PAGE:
I thank the friend who shared this clip with me. I share it here in the hope that former colleagues may appreciate the memories and others may get a feel for a Wall Street trading desk from this era.
I remember a lot from my days at the Bear. What do I most appreciate? (more…)
Posted by Larry Doyle on June 22nd, 2010 4:22 PM |
Last summer, I reviewed William Cohan’s book, House of Cards, which details Bear’s demise. In my commentary, I wrote the following about Jimmy Cayne:
Longstanding CEO Jimmy Cayne displays a hardened, street-smart approach throughout the book. At times of stress, however, Cayne showed himself to be a classless individual. I remember this well.
Posted by Larry Doyle on May 5th, 2010 2:05 PM |
I am currently watching the Financial Crisis Inquiry Commission’s questioning of former Bear Stearns executives Jimmy Cayne and Alan Schwartz. In their opening statements, both Cayne and Schwartz deflected their managerial responsibilities as reasons for the firm’s demise.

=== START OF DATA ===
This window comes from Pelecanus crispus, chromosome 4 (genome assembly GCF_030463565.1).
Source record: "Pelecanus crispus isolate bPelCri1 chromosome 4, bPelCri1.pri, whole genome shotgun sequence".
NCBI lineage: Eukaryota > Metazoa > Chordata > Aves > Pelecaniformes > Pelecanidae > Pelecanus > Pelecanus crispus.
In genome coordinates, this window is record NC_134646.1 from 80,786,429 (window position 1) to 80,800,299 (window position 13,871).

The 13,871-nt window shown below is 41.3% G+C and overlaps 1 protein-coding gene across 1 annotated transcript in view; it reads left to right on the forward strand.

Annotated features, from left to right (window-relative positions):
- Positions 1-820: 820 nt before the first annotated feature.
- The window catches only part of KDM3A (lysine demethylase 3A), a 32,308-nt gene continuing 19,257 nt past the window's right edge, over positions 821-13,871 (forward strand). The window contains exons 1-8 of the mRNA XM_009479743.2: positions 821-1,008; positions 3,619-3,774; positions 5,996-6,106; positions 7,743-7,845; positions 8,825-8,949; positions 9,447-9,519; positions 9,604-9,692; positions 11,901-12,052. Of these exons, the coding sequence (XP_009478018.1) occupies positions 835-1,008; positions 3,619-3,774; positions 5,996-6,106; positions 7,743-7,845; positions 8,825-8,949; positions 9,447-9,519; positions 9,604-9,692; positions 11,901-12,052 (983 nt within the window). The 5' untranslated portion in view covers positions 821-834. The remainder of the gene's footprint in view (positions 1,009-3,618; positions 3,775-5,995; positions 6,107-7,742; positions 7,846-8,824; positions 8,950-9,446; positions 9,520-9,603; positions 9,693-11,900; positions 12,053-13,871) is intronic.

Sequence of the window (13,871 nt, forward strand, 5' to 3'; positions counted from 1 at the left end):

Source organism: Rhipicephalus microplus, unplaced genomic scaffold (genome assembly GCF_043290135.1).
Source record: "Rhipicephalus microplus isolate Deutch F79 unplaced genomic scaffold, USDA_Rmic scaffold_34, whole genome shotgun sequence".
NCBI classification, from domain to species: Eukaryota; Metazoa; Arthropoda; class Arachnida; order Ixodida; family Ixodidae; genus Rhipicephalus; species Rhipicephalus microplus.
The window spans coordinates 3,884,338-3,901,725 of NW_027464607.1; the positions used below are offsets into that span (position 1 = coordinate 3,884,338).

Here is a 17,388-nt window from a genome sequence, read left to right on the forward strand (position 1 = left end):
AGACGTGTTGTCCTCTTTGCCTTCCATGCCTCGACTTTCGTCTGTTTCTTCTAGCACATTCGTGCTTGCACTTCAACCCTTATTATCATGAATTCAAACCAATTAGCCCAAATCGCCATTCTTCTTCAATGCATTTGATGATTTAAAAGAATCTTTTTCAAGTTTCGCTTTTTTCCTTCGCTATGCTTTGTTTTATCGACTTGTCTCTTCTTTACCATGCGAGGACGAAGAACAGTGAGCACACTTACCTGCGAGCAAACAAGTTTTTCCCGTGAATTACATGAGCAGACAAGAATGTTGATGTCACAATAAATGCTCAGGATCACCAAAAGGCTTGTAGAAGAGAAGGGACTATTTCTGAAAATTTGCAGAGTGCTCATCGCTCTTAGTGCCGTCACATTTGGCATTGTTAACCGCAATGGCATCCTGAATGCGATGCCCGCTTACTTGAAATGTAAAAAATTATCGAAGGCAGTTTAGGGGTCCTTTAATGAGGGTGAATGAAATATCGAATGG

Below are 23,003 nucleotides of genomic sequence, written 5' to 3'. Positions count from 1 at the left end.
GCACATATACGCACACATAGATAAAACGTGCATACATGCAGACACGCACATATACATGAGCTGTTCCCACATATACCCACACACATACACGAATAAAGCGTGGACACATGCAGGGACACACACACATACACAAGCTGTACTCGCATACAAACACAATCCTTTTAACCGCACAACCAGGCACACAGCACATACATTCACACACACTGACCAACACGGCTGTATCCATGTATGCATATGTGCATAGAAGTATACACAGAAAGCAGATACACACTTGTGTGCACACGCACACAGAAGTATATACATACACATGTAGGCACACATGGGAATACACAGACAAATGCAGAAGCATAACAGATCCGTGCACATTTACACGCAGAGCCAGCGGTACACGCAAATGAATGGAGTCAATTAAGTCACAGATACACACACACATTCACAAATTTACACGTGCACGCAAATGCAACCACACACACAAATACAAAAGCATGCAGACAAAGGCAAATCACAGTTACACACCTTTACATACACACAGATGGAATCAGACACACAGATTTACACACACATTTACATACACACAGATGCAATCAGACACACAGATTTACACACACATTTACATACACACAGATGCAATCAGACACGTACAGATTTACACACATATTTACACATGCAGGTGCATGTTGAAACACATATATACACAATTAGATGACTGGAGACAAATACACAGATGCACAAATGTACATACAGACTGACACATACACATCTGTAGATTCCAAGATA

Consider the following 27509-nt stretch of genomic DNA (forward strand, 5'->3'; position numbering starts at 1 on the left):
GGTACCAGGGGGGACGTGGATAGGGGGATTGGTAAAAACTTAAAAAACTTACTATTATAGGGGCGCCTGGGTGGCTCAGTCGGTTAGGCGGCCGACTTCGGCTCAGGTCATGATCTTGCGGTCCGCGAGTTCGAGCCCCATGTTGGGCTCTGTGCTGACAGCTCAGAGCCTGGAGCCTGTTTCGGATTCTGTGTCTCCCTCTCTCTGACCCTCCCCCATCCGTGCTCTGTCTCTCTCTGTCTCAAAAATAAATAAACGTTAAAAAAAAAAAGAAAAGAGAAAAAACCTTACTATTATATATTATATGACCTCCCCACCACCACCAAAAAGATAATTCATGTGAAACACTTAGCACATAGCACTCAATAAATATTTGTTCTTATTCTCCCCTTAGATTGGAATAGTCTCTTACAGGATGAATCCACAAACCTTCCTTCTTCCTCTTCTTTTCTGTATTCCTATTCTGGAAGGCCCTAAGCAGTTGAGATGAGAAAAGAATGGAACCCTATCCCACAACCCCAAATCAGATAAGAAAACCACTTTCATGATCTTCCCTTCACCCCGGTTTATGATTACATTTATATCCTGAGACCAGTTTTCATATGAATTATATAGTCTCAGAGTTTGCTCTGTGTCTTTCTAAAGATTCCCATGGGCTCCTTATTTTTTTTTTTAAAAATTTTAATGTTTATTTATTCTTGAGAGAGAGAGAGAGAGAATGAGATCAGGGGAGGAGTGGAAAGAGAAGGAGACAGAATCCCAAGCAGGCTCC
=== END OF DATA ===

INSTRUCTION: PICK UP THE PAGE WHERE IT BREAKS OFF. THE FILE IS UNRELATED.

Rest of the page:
Although I have long held out Jimmy Cayne as an exceptionally arrogant and greedy individual, his current performance evokes a range of emotions on my part. On one hand, I see Cayne as somewhat disinterested. On the other hand, I actually feel a tad sympathetic for Jimmy Cayne as he comes across as a frail, almost broken man. His abbreviated answers connote a lack of full understanding and control of the issues.
Posted by Larry Doyle on May 5th, 2010 12:04 PM |
Will America ever truly learn the full extent of fraudulently underwritten mortgages that lie at the foundation of our overall economic crisis?
Aside from a less than fully transparent hearing with executives from Washington Mutual, the Financial Crisis Inquiry Commission (FCIC) has not drilled down to fully expose the fraud within these mortgages. Former bank regulator William K. Black recently highlighted the pervasive nature of this fraud in an interview with Bill Moyers.
Why doesn’t the FCIC dig deeper to reveal which firms were involved with this activity? (more…)
Posted by Larry Doyle on April 1st, 2010 5:14 PM |